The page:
much bigger market. Then it would actually pay to have a robot, because they would be cheaper than using a person. The first product that I think will comes out of this research is something that fits on to existing vehicles. I imagine it’s about the size of a basketball, and has cameras looking out in all directions, so it doesn’t have to scan or anything. The cameras are already very cheap, and they’ll be even cheaper in a few years. These are little Seamose cameras. The existing vehicle itself–whether it’s a cleaning machine, a delivery robot, or something else like a forklift–is modified so that all it’s main controls come to a plug.
From that plug you can get power, control the drive wheels and steering, and also receive information from any sensors that it has. The plug then connects to a unit that this company will make, which is a standard navigation head with these cameras around it. Inside the head is enough computing power–at least a thousand MIPS–to build three-dimensional maps from the views seen by the cameras. It will have another layer of programming that extracts important information from the three-dimensional maps, which are built from things like the location of the floor, the walls, the doors, and probably people and some kinds of furniture. Then there’s a third layer–the application-specific layer–which makes the robot into a delivery robot, a floor-cleaning robot, or whatever it is that it has to be.
What’s different about the programming in the robots I’m describing, as compared to the robots of the Eighties, is that it’s application-specific, not location-specific. That is, it’s not made for a particular place. It’s designed to be able to learn a new place when it’s brought there. I figure that maybe there’s a market for a few hundred thousand of those, because there are a lot of delivery robots in use, but not as many as there could be. There are tens of thousands used in factories and in warehouses, but they could be used in a lot more places if they were more flexible. You could use them in smaller factories, and in places where there’s more chaos and things change a lot. If they were found useful on forklifts–maybe as a safety assist, or even to automate forklifts–then the market could be in the millions.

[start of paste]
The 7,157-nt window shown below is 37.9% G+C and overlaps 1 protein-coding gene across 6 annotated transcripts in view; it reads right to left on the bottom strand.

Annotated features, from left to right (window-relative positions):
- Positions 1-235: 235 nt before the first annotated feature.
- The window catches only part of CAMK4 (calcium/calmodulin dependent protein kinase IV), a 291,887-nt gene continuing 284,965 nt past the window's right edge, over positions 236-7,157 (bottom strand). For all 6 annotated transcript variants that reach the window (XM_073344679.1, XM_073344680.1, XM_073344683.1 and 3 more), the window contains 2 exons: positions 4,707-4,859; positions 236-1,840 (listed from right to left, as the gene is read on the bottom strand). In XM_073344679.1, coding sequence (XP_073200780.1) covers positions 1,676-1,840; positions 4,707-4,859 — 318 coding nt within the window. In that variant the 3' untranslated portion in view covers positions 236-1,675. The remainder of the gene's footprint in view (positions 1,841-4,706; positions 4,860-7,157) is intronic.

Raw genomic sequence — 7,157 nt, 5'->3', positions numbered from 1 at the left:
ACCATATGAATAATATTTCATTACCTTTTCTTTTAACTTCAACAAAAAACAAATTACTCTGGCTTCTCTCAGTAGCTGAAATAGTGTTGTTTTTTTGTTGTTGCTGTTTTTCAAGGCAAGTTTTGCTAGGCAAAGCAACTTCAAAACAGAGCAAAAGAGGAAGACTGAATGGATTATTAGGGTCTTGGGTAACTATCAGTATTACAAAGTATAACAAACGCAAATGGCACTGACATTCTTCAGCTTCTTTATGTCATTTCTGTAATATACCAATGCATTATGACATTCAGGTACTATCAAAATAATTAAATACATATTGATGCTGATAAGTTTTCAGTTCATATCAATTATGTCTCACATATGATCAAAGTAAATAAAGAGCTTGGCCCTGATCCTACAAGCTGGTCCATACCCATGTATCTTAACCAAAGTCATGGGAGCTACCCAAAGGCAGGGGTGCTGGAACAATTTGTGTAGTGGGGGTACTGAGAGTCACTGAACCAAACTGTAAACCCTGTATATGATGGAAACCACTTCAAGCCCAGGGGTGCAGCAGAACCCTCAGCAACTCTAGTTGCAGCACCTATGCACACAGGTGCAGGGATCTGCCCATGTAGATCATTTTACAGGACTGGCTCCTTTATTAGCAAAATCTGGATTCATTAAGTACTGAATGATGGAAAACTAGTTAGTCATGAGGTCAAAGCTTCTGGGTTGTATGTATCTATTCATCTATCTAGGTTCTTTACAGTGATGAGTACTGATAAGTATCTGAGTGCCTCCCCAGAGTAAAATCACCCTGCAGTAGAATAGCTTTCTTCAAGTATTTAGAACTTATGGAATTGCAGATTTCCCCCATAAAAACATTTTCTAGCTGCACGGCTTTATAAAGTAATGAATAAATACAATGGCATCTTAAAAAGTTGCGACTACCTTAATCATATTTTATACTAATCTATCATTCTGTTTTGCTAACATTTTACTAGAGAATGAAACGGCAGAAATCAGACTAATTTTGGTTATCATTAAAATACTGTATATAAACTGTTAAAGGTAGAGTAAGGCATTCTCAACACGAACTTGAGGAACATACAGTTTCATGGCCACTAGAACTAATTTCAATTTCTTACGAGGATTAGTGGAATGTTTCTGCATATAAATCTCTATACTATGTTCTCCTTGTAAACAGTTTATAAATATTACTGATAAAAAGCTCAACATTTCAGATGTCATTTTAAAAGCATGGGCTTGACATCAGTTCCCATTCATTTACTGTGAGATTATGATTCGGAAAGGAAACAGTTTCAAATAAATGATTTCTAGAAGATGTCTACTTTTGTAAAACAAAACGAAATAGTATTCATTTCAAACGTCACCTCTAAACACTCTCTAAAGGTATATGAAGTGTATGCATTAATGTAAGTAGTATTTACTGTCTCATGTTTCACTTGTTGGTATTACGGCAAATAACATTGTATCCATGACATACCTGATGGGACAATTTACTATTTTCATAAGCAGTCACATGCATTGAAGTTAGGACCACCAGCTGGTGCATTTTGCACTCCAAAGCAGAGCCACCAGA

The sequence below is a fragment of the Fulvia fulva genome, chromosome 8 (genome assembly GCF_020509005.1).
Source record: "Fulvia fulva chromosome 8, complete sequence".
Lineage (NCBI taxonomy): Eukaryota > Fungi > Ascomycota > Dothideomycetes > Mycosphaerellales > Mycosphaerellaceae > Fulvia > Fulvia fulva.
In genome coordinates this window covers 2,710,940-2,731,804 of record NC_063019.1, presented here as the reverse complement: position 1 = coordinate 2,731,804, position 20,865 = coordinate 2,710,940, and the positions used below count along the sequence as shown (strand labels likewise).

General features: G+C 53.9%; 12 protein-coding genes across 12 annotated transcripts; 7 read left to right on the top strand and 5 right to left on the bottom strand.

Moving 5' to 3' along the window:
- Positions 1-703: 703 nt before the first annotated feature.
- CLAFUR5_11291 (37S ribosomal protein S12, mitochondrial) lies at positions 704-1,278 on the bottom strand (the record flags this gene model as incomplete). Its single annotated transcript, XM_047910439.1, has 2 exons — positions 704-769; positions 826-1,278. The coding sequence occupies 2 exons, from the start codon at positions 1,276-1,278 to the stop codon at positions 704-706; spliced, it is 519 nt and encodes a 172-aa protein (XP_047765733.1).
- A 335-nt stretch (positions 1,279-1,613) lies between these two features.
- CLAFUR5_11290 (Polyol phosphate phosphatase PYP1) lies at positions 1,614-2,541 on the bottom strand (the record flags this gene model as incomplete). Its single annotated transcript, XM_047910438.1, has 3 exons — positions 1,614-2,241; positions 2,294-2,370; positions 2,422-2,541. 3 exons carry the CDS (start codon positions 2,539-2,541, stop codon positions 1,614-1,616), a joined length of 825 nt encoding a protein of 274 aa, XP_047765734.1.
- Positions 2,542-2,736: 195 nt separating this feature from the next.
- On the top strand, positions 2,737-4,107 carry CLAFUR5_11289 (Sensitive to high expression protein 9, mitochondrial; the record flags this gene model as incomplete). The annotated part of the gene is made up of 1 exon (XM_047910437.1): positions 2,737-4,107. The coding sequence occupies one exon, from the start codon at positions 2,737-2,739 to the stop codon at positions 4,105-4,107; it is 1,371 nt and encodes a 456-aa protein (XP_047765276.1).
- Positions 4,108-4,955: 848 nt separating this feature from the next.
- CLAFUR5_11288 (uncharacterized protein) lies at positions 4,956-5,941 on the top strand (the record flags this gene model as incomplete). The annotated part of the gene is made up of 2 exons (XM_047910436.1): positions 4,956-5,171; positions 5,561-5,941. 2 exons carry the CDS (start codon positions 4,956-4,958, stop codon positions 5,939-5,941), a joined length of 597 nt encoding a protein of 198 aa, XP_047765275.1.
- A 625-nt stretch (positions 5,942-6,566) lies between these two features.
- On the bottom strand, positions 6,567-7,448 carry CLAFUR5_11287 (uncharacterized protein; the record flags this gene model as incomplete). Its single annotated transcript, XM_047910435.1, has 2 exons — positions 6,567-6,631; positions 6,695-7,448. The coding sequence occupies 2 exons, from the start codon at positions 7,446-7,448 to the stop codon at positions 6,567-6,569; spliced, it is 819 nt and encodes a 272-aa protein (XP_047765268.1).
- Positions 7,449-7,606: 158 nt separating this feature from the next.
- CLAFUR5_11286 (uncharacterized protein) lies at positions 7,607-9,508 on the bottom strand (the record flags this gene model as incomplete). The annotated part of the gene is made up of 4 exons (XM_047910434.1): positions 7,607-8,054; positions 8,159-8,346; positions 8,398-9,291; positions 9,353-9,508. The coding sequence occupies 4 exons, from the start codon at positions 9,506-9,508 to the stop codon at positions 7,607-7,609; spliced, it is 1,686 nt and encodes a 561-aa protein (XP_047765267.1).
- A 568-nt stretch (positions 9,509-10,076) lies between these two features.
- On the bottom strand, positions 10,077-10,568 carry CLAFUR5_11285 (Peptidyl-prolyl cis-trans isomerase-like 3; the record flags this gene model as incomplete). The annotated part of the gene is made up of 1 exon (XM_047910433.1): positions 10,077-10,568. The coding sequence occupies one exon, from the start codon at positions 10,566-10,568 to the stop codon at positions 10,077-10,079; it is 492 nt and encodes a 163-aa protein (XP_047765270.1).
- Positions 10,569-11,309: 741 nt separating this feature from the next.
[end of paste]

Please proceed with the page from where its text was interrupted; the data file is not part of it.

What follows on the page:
But even hundreds of thousands are sufficient, in my view, to develop the technology far enough along to make it credible enough to raise the capital to develop the next round of products, which are consumer products. I figure that could appear somewhere between 2005 and 2010. The industrial navigation head is about for 2005.
Then, after the vacuum cleaning robot, you have a series of more advanced utility robots that start to have arms. They can clean horizontal surfaces, maybe toilets, and can fetch things and put them away. As they become more capable, and are able to do more than one thing, they will eventually become the first generation of universal robots. I still think not too much after 2010 is a possibility for that, although we have a little work cut out for us to achieve that. But, you see, it won’t seem quite so formidable once there is a real mass market for robots. Right now it looks devastatingly hard because there is almost no market–i.e., commercial money–for robots.
If we didn’t have some government research we’d have almost nothing. But that’s going to change. I’ve been waiting for this day for thirty years. I think we’re just about there now. The main reason, of course, being that we have finally enough computer power. The computer power that you can put on a robot is now in the hundreds of MIPS, and will be in the thousands within a few years. That’s enough to give a robot barely more than insect intelligence, sort of the very lower end of vertebrate scale intelligence, which is enough to do basic utility functions. Then you have the evolution that’s outlined in my book of the first, second, third, and fourth generation robots in additional decades.
David: You must be astonished by how few people seem to grasp how much the world is going to change in the next century.